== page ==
–photo courtesy of Baltimore County Government-
Baltimore County Executive Johnny Olszewski, in partnership with MCB Real Estate and the Urban Investment Group within Goldman Sachs Asset Management, today announced the preservation of 460 housing units of attainable housing at three multi-family properties in Baltimore County in Nottingham, Parkville and Sparrows Point for up to 40 years.
The largest attainable housing deal in Baltimore County history, this fulfills a priority of County Executive Olszewski to ensure that people of all socio-economic backgrounds have access to a home.
“Attainable housing is a top priority for our administration, and we are proud of the ways in which we continue to develop and secure new ways for hardworking families to access quality housing options in every community across Baltimore County,” said Baltimore County Executive Johnny Olszewski.
“I am thankful for our partners at MCB Real Estate and the Goldman Sachs Urban Investment Group for their investment in our residents, and believe that this innovative, market-based approach to housing attainability – resulting in the largest attainable housing deal in Baltimore County’s history – will be a model for Baltimore County, the State, and our country to follow for years to come.”
Under the terms of the deal, MCB will preserve over half of the 918 total units in three multi-family communities in Nottingham, Parkville and Sparrows Point at affordable rates for up to 40 years, helping provide safe and modern units for working families while also protecting residents for decades.
MCB is a privately-held institutional investment management firm headquartered in Baltimore.
“MCB is proud to partner with Baltimore County and Goldman Sachs’ Urban Investment Group in this high-impact investment that will increase housing options for economically vulnerable families,” said P. David Bramble, Managing Partner of MCB. “This investment exemplifies MCB’s mission to spark greater investment in underserved areas to help these communities thrive.
MCB acquired the 258-unit Springs Townhomes in Parkville, the 459-unit BLVD at White Springs Apartments in Nottingham, and the 201-unit Beacon Pointe Apartments and Townhomes in Sparrows Point in July of 2022. Under the terms of the deal announced today, MCB will:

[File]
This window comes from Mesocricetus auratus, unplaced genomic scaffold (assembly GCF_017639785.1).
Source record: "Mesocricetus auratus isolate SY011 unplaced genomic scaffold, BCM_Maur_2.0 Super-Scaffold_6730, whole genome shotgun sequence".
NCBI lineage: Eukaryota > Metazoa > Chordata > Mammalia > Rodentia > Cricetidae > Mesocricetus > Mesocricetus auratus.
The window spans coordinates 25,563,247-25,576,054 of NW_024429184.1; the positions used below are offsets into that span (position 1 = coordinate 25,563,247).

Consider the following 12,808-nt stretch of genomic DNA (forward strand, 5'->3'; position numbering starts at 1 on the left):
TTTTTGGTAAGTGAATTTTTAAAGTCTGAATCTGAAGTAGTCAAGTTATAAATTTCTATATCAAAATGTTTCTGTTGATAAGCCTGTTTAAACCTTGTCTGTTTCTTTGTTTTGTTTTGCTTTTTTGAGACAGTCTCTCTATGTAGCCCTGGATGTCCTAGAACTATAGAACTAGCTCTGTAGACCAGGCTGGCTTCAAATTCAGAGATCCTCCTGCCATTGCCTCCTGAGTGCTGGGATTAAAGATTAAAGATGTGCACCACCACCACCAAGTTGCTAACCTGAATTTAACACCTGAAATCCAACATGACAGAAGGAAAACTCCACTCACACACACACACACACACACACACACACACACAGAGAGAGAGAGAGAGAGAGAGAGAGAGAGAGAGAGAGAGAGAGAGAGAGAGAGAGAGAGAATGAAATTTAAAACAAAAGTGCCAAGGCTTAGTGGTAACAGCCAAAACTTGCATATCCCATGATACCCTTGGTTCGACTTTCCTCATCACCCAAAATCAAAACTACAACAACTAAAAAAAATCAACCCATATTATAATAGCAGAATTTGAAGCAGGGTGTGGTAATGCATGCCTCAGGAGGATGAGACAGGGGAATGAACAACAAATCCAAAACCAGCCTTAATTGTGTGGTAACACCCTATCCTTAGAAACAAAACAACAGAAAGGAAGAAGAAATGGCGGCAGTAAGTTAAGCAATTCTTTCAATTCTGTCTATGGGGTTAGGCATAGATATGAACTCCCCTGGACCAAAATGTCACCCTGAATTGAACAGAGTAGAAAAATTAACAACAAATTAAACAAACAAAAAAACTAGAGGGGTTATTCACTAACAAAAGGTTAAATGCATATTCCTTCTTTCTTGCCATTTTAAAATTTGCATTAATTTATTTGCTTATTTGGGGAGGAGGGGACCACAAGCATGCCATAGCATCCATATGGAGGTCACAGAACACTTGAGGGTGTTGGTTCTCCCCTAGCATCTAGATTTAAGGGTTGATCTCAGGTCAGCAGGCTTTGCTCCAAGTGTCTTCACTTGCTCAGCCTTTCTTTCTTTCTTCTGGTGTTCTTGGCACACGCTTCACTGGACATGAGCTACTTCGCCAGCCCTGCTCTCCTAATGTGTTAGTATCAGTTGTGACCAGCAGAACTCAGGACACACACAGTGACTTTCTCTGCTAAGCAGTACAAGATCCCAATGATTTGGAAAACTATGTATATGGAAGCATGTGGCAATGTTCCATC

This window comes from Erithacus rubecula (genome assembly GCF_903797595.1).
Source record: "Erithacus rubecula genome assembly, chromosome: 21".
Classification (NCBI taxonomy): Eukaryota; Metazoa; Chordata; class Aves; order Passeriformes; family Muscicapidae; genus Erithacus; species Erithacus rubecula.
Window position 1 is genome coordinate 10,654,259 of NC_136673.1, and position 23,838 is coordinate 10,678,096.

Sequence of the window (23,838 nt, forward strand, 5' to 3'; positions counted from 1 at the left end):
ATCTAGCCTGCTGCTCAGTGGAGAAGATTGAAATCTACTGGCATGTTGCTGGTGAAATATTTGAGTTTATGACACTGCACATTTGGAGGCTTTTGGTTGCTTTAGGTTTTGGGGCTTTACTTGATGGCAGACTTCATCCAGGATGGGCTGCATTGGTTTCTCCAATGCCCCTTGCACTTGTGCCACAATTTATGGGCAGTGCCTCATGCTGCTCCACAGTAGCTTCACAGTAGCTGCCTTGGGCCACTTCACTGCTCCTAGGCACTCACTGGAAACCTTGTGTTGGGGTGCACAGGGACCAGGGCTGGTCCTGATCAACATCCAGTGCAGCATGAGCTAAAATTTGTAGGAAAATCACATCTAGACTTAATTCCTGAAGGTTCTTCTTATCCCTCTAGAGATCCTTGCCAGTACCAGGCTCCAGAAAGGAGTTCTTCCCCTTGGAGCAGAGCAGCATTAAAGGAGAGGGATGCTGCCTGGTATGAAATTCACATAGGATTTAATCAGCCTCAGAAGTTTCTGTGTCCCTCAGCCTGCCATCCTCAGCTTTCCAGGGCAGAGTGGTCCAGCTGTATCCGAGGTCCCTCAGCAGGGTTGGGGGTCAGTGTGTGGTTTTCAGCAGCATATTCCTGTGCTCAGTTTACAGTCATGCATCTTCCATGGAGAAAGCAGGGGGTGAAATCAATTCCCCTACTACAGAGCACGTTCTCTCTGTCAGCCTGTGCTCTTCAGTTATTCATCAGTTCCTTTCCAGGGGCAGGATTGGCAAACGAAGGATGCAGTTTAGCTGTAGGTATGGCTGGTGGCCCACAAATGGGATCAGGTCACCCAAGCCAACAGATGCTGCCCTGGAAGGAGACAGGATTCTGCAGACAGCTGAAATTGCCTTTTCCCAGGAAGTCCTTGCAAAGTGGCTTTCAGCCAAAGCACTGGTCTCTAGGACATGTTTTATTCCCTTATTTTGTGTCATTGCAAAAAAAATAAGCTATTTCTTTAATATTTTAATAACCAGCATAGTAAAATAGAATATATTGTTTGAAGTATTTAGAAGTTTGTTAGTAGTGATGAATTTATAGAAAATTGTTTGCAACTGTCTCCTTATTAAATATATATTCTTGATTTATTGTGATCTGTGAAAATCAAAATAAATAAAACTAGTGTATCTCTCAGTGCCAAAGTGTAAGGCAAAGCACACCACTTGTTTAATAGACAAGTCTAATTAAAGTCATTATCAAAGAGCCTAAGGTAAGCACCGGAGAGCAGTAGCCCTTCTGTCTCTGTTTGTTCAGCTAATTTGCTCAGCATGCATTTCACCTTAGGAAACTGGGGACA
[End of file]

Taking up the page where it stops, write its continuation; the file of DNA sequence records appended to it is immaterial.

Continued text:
• Preserve 350 units, in a variety of bedroom sizes, at rates that are at 80 percent or below Area Median Income (AMI) for up to 40 years;
• Preserve 110 units, in a variety of bedroom sizes, at rates that are at 60 percent or below AMI for up to 40 years; and
• Undertake an extensive renovation plan intended to improve the quality of life for the residents while preserving affordability.
To support these efforts, MCB will initially receive a 20-year PILOT (Payment In Lieu Of Taxes) on all 918 units for annual real estate taxes and a deferred loan of approximately $6 million, with the possibility of an additional 20-year extension.
The loan will be executed through the County’s new Housing Opportunities Fund, which is designed to incentivize the ongoing development, rehabilitation, and preservation of affordable, accessible, and attainable housing across the county. The Fund includes federal dollars from the American Rescue Plan Act.
“Today’s announcement is an inspiring example of how local jurisdictions can innovate with the private sector to find creative ways to protect existing attainable housing and ensure that hundreds of County families will have a secure place to call home for a generation,” said Director of Housing and Community Development Terry Hickey.
This deal is also expected to rapidly accelerate Baltimore County’s progress in meeting attainable housing goals as it is approximately halfway to the target of 1,000 units by private developers by 2028. This agreement represents an 11 percent increase towards meeting that obligation.
This agreement is the latest effort from the Olszewski administration to improve access to quality housing in Baltimore County. Since taking office, the Olszewski Administration has:
• Secured passage of the HOME Act, ending housing discrimination by source of income — after years of unsuccessful attempts — and helped pave the way for similar statewide legislation in 2020;
• Created Department of Housing and Community Development to centralize Baltimore County’s housing efforts, eliminate overlapping functions, and streamline planning for key outcomes that are previously dispersed across multiple departments.
• Passed a package of foundational housing reforms proposed by the Olszewski administration to:
• Establish a dedicated and permanent Baltimore County Housing Opportunities Fund for reoccurring investment to support the ongoing development, rehabilitation, and preservation of affordable, accessible, and attainable housing;
• Create Baltimore County’s first-ever process to designate properties as “vacant,” serving as the foundation for future efforts to convert blighted and abandoned properties into housing, including homeownership opportunities;
• Update the County’s regulations to expand family-member use of accessory apartments (accessory dwelling units or “ADUs”) to increase opportunities to keep families together and allow older adults more opportunities to age in place; and
• Modernize new townhome construction to create additional housing opportunities aimed at residents who may be priced out of the current housing market; as well as a separate bill to
• Strengthen rental housing registration and inspections processes to improve housing quality in Baltimore County
The proposed terms of the loan agreements have been approved by the County Council and the PILOT terms will be submitted to the Council via Resolution in the coming months. MCB has already begun renovations on the properties.